The main driver of wildlife extinction is not climate change, but humanity’s harvesting of species and our ever-expanding agricultural footprint. This is according to a new study of nearly 9,000 ‘threatened’ or ‘near-threatened’ species.
This graphic shows the main causes of biodiversity decline. By far the greatest is overpopulation, followed by agriculture and urbanisation
While scientists acknowledge climate change is a threat, they found that three-quarters are being over-exploited for commerce, recreation or subsistence.
The main driver of wildlife extinction is not climate change but humanity’s harvesting of species and our ever-expanding agricultural footprint. For instance, demand for meat and body parts has driven the gorilla to near extinction
Demand for meat and body parts, for example, have driven the Western gorilla and Chinese pangolin to near extinction, and pushed the Sumatran rhinoceros – prized in China for bogus medicines made from its horn – over the edge.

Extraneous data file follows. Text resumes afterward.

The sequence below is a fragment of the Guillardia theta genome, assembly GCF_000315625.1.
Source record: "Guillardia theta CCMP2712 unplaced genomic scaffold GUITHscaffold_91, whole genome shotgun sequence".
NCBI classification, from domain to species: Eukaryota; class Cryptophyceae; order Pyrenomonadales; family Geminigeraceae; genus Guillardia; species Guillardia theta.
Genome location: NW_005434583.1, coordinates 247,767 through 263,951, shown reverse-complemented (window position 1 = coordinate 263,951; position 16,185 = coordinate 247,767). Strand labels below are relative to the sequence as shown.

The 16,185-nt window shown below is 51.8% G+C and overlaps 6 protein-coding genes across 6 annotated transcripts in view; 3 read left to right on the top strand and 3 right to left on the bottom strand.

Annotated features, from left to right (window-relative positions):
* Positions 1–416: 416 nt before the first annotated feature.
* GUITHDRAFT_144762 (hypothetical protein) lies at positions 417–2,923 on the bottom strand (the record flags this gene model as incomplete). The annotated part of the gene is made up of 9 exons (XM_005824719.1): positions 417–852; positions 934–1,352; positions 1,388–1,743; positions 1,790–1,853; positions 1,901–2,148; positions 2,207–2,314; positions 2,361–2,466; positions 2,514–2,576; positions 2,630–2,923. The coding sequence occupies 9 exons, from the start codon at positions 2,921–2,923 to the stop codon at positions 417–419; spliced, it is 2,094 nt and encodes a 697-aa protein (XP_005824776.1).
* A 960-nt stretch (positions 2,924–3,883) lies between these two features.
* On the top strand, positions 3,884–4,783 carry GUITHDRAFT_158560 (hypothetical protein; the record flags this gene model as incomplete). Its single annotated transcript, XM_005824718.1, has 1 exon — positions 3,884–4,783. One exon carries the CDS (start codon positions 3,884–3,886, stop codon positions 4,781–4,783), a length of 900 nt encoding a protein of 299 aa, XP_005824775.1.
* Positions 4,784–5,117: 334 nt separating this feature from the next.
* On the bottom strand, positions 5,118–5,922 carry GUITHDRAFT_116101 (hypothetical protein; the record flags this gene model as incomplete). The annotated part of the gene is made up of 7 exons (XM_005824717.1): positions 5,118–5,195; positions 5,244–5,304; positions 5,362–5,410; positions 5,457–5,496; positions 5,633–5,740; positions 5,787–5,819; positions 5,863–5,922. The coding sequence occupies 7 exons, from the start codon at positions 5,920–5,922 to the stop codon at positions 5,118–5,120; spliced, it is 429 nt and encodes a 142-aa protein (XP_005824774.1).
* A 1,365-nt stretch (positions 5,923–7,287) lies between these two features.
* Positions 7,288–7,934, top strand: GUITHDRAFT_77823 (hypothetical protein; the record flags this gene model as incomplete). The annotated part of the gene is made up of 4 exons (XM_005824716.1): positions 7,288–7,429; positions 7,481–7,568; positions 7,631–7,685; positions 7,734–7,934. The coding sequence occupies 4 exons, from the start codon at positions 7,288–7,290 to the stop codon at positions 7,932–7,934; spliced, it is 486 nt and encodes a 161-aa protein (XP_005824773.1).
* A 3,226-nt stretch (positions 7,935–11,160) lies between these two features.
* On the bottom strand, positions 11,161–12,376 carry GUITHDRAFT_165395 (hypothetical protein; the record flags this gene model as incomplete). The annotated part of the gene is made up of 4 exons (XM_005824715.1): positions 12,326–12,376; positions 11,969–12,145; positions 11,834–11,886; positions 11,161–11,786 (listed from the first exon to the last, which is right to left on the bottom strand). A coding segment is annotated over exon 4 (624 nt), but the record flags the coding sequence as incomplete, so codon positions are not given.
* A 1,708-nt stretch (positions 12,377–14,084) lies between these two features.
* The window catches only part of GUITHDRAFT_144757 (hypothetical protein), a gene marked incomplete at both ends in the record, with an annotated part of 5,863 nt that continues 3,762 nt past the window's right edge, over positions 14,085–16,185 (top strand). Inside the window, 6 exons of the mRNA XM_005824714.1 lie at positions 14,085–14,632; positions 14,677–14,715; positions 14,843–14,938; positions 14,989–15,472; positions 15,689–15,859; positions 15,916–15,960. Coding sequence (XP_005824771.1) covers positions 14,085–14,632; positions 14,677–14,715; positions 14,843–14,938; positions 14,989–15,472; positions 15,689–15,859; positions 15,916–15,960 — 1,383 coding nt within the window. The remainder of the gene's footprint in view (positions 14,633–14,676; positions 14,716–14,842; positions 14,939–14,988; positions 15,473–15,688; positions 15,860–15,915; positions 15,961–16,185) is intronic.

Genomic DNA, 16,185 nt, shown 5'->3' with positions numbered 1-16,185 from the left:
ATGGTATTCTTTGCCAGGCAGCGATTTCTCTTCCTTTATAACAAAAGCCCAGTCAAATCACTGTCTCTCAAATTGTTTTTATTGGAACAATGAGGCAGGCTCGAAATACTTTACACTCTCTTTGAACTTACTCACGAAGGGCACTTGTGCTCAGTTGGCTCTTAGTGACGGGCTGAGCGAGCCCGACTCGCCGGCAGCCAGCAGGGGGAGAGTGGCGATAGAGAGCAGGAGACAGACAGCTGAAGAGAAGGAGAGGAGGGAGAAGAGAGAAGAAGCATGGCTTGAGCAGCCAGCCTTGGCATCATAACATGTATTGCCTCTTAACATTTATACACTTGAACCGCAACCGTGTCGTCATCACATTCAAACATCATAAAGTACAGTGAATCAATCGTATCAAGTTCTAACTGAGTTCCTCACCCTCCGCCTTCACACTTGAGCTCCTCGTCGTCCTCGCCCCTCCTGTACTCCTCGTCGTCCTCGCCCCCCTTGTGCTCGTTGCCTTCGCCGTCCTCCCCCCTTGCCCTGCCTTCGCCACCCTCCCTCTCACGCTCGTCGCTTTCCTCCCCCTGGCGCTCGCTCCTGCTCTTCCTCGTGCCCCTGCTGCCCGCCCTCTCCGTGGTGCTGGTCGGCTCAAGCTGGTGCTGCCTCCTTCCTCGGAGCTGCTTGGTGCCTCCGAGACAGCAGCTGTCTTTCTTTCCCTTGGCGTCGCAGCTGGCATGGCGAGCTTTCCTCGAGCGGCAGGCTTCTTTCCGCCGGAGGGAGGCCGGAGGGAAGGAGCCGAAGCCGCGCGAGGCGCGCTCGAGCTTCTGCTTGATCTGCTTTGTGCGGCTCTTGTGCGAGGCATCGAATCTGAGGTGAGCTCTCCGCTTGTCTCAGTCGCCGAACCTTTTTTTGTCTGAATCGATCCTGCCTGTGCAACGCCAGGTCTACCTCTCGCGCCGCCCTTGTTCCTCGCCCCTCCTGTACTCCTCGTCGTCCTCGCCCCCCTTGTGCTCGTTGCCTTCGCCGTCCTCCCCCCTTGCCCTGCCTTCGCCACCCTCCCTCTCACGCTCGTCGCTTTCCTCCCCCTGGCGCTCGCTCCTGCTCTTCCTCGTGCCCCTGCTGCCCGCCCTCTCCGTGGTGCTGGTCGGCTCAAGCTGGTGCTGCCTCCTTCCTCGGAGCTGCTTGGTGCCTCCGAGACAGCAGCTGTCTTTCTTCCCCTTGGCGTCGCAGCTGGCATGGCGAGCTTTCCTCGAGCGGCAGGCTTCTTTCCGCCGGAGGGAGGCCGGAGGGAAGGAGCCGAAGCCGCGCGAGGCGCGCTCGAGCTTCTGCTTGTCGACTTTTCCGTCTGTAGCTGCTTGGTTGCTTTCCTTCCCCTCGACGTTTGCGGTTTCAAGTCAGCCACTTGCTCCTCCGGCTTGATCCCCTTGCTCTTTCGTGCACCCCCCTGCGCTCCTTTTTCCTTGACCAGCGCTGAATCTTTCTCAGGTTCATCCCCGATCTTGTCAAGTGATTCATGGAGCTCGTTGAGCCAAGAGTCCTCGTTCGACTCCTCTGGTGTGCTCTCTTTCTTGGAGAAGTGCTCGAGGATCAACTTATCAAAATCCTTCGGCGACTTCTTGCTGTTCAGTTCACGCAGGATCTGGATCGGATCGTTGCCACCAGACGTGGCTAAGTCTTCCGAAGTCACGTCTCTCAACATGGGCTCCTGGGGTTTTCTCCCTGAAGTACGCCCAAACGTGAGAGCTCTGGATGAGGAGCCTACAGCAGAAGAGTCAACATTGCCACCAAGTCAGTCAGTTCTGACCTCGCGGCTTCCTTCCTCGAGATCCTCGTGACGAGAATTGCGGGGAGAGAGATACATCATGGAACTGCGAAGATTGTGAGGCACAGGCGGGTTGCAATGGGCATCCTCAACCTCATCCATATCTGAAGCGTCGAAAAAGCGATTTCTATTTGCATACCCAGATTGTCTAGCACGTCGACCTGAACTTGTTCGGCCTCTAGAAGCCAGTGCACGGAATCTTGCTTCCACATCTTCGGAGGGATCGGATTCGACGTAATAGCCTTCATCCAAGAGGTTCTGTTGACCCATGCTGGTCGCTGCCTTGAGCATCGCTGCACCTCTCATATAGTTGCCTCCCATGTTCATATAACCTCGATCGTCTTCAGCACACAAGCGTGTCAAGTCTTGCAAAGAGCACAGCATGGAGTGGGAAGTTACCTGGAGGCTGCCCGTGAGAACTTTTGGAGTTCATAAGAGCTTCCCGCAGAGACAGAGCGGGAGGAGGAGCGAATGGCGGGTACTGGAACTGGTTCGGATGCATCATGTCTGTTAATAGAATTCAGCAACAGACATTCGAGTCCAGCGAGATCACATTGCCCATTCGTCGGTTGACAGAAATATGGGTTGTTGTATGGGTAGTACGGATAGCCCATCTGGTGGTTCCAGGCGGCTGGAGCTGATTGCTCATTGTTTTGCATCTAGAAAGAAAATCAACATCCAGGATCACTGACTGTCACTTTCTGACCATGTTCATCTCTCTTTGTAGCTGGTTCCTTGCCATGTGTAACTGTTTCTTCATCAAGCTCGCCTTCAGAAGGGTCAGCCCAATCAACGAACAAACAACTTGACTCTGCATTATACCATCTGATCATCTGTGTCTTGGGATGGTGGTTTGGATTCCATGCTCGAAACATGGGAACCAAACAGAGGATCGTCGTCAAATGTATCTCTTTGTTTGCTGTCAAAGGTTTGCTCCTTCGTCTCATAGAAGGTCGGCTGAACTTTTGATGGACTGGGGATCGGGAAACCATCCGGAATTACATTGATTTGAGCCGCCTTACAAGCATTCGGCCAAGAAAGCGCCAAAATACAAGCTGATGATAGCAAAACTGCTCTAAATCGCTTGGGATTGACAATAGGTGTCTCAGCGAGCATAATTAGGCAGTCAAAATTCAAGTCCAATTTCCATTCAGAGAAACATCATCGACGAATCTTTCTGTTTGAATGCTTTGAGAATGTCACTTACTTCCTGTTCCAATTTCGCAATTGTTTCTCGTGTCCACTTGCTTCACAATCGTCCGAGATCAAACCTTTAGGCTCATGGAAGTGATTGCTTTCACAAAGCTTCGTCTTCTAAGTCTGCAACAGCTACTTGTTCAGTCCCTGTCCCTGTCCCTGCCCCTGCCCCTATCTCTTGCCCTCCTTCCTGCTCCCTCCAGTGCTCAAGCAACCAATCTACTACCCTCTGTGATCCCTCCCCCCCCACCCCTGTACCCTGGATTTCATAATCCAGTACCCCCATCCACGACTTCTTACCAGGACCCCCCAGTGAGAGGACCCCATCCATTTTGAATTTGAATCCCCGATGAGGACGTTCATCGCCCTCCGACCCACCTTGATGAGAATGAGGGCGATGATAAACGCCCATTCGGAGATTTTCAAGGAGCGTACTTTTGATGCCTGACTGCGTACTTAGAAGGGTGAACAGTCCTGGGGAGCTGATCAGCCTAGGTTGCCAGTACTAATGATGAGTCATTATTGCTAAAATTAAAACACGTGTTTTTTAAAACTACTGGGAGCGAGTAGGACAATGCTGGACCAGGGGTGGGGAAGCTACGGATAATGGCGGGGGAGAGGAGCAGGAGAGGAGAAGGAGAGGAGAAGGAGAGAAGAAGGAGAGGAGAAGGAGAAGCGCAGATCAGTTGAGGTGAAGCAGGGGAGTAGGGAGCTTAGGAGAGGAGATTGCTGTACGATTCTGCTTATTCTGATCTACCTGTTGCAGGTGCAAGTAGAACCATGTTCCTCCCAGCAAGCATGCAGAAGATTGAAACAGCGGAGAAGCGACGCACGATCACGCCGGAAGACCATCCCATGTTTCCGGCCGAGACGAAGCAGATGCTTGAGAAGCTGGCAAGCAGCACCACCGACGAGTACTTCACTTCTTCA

And more than half of the 8,688 species of animals and plants evaluated are suffering due to the conversion of their natural habitats into industrial farms and plantations, mainly to raise livestock and grow commodity crops for fuel or food.
By comparison, only 19 per cent of these species are currently affected by climate change, they reported in a study published in the peer-reviewed journal Nature.
Conservation budgets, the researchers argued, must reflect this reality.
‘Addressing the old foes of overharvesting and agricultural activities are key to turning around the biodiversity extinction crisis,’ said lead author Sean Maxwell, a professor at the University of Queensland in Australia.
These threats, rather than climate change, ‘must be at the forefront of the conservation agenda,’ he said in a statement.
The provocative appeal – which elicited sharp reactions – comes a month before a crucial meeting of the International Union for Conservation of Nature (IUCN.)
The IUCN also manages the gold-standard Red List of endangered species, tracking and cataloguing the health of Earth’s flora and fauna.
Climate change has overshadowed more traditional conservation priorities over the last decade, siphoning limited resources – and cash – away from more urgent needs, the authors argued.